Four generations are aligned for the first time when it comes to voting in this year's election. Photos provided by Harmony Lloyd
Four generations are aligned for the first time when it comes to voting in this year's election.

For the first time in my life, we’ll be four generations strong for the same candidate—but all for different reasons. 

MICHIGAN—Michigan v. Michigan State. Politics. 

Those are the two subjects guaranteed to fire up a lively debate in my family.

But this year, for the first time ever, my family is not debating who should be our next president. All four living generations—from my 86-year-old grandma to my 20-year-old son—we are united in voting for Joe Biden. And each for completely different reasons. 

Now, maybe you are in a family that has voted along the same party lines and this does not seem that remarkable. For us, it is.

Growing Up Republican

My earliest political memory is my mom taking me to a Ronald Reagan rally in Detroit when I was 11 years old. After that experience, I was hooked on politics, and our family became steeped in volunteering for Republican candidates and campaigns.

In high school, I was the vice chairman of the Macomb County Teenage Republicans, and in college, I interned in Washington, DC for a Republican Congressman.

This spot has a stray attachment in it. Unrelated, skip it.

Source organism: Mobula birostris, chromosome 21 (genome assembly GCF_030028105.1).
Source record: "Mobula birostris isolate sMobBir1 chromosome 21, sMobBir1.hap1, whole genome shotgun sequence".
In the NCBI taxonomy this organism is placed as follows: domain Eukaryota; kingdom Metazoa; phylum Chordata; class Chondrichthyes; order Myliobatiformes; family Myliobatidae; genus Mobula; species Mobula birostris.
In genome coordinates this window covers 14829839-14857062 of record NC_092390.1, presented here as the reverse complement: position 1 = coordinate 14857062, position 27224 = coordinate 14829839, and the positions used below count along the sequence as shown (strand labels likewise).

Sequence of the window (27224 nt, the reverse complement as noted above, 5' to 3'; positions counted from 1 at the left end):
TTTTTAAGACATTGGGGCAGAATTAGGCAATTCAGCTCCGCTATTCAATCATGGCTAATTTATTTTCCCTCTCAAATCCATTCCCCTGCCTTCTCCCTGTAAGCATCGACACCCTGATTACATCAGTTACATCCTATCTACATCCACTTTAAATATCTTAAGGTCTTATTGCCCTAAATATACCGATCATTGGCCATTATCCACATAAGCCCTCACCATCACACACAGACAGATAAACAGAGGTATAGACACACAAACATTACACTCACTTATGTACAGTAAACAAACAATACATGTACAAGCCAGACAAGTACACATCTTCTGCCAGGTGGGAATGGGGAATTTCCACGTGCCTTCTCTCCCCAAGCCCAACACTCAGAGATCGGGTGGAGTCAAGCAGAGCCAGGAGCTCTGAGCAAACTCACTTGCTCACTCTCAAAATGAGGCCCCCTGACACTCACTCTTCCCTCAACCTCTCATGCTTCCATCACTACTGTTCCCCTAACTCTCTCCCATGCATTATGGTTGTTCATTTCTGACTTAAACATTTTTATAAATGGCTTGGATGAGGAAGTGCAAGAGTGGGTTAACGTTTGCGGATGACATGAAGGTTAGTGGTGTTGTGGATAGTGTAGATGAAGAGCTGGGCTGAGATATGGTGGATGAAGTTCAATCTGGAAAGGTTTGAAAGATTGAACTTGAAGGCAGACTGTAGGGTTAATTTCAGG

But as I did that internship, I would listen to the conversations taking place among Republican staffers, and in my gut, they felt wrong. 

They would often make fun of poor people who needed assistance when it was obvious that so many of these staffers never knew what it was like to struggle financially. They were young adults who had never wanted for any material thing in their life, but they still seemed so sure if it were they who were educated in a school without enough books, they would have still managed to “figure it out.”

When they talked about the importance of our military, it was never about increasing the soldiers’ pay or improving care for veterans. It was always about building bigger and more lethal weapons.

I started to realize the Republican Party did not value the same things I did.

And so I would start to vote Democrat.

I remember being so nervous to tell my parents. Even though I was already in my mid-twenties, I had to get up the strength to say the words “I’m not a Republican anymore.”